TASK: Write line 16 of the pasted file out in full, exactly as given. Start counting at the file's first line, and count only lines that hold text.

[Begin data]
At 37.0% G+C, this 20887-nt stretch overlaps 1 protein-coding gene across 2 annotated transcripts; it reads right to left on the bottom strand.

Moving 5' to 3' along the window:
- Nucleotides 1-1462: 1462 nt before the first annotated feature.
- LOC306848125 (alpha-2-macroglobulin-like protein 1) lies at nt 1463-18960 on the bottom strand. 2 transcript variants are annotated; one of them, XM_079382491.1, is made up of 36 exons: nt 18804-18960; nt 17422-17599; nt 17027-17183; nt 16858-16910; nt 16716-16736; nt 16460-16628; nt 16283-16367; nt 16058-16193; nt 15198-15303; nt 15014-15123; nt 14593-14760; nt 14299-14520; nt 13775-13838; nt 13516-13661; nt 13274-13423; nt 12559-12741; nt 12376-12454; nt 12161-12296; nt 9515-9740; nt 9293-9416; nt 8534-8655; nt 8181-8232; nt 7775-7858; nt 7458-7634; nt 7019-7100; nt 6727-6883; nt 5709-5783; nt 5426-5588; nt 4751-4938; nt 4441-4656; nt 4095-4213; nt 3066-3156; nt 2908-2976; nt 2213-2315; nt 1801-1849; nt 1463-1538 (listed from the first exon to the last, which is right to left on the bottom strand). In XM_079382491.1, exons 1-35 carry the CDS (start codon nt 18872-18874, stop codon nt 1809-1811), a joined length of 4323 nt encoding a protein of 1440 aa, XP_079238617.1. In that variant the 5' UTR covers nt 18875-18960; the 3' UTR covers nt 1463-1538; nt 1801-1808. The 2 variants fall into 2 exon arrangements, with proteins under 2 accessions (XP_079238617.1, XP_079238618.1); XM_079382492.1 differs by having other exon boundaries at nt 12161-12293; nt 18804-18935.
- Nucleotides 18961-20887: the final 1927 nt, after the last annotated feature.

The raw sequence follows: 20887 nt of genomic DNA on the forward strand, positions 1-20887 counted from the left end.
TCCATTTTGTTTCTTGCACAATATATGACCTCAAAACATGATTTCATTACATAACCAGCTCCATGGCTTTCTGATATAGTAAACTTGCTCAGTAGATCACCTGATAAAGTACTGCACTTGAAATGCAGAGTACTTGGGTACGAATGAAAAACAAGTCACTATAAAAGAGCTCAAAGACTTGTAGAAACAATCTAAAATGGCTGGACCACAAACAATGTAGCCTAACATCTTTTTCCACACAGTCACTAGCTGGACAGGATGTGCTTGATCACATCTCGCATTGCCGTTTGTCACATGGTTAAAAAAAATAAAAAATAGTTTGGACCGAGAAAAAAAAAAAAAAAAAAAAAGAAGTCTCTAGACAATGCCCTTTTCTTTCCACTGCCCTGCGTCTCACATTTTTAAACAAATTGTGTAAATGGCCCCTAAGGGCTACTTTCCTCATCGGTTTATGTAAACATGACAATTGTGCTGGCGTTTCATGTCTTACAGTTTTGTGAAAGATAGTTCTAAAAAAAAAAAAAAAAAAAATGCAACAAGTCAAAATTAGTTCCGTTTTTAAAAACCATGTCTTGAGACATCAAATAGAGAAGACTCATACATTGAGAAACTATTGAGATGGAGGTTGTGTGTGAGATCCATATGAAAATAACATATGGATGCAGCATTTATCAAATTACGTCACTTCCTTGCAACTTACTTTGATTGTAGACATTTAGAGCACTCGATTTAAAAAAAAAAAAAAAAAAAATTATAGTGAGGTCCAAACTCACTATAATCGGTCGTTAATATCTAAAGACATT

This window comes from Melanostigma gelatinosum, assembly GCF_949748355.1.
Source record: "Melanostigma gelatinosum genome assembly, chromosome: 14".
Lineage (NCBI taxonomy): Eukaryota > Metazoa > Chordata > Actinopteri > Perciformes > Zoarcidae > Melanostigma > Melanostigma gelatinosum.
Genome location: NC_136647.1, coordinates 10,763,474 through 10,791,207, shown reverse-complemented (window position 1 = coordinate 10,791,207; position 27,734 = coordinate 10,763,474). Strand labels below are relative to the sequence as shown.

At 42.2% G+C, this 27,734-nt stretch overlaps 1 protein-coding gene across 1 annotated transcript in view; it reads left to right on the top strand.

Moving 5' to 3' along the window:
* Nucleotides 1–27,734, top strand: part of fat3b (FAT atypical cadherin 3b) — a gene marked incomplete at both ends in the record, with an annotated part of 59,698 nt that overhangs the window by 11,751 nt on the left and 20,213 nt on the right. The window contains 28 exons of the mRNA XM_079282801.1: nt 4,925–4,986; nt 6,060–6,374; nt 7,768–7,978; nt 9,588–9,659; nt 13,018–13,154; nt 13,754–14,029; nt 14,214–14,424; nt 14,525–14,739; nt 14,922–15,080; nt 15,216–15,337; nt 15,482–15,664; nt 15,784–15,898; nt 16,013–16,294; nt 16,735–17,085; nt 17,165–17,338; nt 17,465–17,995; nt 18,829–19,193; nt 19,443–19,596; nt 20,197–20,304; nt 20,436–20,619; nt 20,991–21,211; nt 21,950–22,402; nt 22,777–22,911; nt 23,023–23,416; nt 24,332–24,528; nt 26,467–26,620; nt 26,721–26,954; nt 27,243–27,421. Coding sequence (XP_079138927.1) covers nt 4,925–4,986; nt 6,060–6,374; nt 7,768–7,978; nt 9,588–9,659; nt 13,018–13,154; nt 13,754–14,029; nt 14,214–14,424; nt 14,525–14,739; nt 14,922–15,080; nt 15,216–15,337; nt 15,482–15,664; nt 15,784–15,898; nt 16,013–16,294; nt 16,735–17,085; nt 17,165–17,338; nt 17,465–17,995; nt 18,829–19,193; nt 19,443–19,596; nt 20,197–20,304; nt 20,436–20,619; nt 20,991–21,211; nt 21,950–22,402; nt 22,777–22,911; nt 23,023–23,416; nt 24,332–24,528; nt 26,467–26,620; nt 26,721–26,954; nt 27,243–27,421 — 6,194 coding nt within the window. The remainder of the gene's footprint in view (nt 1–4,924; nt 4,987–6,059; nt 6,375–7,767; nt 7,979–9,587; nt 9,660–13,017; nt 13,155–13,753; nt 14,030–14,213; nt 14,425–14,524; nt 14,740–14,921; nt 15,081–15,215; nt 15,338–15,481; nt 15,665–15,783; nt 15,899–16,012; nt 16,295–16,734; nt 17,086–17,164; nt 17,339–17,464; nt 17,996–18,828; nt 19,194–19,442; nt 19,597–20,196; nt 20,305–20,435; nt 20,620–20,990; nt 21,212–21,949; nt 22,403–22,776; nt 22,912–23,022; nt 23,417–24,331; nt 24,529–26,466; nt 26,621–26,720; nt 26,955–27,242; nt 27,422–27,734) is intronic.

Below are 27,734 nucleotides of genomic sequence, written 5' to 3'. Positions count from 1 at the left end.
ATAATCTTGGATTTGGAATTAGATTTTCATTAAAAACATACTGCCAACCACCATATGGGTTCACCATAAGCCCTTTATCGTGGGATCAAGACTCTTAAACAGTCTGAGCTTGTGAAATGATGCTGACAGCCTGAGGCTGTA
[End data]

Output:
ATAATCTTGGATTTGGAATTAGATTTTCATTAAAAACATACTGCCAACCACCATATGGGTTCACCATAAGCCCTTTATCGTGGGATCAAGACTCTTAAACAGTCTGAGCTTGTGAAATGATGCTGACAGCCTGAGGCTGTA